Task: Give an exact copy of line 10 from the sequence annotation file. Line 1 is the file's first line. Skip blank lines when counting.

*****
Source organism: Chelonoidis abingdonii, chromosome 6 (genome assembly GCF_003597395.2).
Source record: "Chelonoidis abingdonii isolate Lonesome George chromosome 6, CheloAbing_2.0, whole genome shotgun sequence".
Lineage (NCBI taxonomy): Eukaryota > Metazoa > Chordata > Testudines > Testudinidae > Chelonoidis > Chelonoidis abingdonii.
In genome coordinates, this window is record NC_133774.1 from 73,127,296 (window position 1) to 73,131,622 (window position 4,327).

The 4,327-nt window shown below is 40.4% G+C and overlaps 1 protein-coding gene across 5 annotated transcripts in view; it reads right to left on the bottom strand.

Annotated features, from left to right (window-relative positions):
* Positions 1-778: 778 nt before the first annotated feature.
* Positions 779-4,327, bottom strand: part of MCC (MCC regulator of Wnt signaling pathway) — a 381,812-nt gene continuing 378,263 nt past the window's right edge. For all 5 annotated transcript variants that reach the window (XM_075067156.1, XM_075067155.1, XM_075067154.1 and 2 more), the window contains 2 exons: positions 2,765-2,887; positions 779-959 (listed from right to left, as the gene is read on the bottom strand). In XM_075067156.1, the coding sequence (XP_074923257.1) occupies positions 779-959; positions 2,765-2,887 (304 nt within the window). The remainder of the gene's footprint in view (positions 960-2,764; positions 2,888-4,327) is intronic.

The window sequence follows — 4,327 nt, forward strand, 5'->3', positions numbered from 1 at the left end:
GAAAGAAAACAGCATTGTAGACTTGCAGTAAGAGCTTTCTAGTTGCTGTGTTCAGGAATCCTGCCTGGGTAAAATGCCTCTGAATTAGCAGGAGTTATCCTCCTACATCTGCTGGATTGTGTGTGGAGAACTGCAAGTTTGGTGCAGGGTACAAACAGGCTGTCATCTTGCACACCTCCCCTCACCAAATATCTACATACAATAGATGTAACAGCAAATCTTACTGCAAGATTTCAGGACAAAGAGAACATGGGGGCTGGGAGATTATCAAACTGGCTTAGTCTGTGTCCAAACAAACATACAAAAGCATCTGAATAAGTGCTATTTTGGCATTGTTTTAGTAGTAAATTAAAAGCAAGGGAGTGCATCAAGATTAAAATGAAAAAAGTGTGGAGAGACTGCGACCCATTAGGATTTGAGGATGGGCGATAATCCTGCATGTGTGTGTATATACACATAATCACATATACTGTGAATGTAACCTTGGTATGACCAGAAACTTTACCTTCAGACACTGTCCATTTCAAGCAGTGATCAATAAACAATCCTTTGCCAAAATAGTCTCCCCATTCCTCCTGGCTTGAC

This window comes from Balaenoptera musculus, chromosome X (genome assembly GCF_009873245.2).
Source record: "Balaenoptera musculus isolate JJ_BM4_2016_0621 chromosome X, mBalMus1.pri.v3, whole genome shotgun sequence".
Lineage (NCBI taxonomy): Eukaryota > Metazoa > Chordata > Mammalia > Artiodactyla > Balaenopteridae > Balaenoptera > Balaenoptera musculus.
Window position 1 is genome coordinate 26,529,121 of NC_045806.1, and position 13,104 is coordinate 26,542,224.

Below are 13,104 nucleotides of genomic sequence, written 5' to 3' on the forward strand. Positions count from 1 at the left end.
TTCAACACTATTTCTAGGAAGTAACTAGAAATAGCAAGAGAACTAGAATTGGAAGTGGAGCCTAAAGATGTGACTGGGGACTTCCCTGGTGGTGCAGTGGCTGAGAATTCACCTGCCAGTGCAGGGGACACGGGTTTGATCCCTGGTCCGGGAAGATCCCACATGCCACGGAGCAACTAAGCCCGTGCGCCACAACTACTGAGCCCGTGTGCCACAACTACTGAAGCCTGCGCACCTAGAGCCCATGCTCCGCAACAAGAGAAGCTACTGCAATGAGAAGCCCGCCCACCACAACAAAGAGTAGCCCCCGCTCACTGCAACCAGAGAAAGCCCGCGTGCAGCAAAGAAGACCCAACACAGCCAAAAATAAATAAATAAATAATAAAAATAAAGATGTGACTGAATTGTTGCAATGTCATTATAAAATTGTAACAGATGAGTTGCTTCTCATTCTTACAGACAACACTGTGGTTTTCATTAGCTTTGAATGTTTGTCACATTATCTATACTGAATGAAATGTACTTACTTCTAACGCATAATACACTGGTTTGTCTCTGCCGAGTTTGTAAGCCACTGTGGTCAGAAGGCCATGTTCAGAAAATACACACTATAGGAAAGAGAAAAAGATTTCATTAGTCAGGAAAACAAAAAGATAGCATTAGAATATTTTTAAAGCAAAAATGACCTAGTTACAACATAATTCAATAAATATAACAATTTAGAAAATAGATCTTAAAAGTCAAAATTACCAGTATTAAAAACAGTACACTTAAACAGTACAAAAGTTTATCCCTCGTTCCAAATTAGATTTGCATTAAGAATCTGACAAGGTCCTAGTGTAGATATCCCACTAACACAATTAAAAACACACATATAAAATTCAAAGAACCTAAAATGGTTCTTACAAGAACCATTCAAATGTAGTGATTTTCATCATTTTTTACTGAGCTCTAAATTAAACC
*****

GAAAGAAAACAGCATTGTAGACTTGCAGTAAGAGCTTTCTAGTTGCTGTGTTCAGGAATCCTGCCTGGGTAAAATGCCTCTGAATTAGCAGGAGTTATCCTCCTACATCTGCTGGATTGTGTGTGGAGAACTGCAAGTTTGGTGCAGGGTACAAACAGGCTGTCATCTTGCACACCTCCCCTCACCAAATATCTACATACAATAGATGTAACAGCAAATCTTACTGCAAGATTTCAGGACAAAGAGAACATGGGGGCTGGGAGATTATCAAACTGGCTTAGTCTGTGTCCAAACAAACATACAAAAGCATCTGAATAAGTGCTATTTTGGCATTGTTTTAGTAGTAAATTAAAAGCAAGGGAGTGCATCAAGATTAAAATGAAAAAAGTGTGGAGAGACTGCGACCCATTAGGATTTGAGGATGGGCGATAATCCTGCATGTGTGTGTATATACACATAATCACATATACTGTGAATGTAACCTTGGTATGACCAGAAACTTTACCTTCAGACACTGTCCATTTCAAGCAGTGATCAATAAACAATCCTTTGCCAAAATAGTCTCCCCATTCCTCCTGGCTTGAC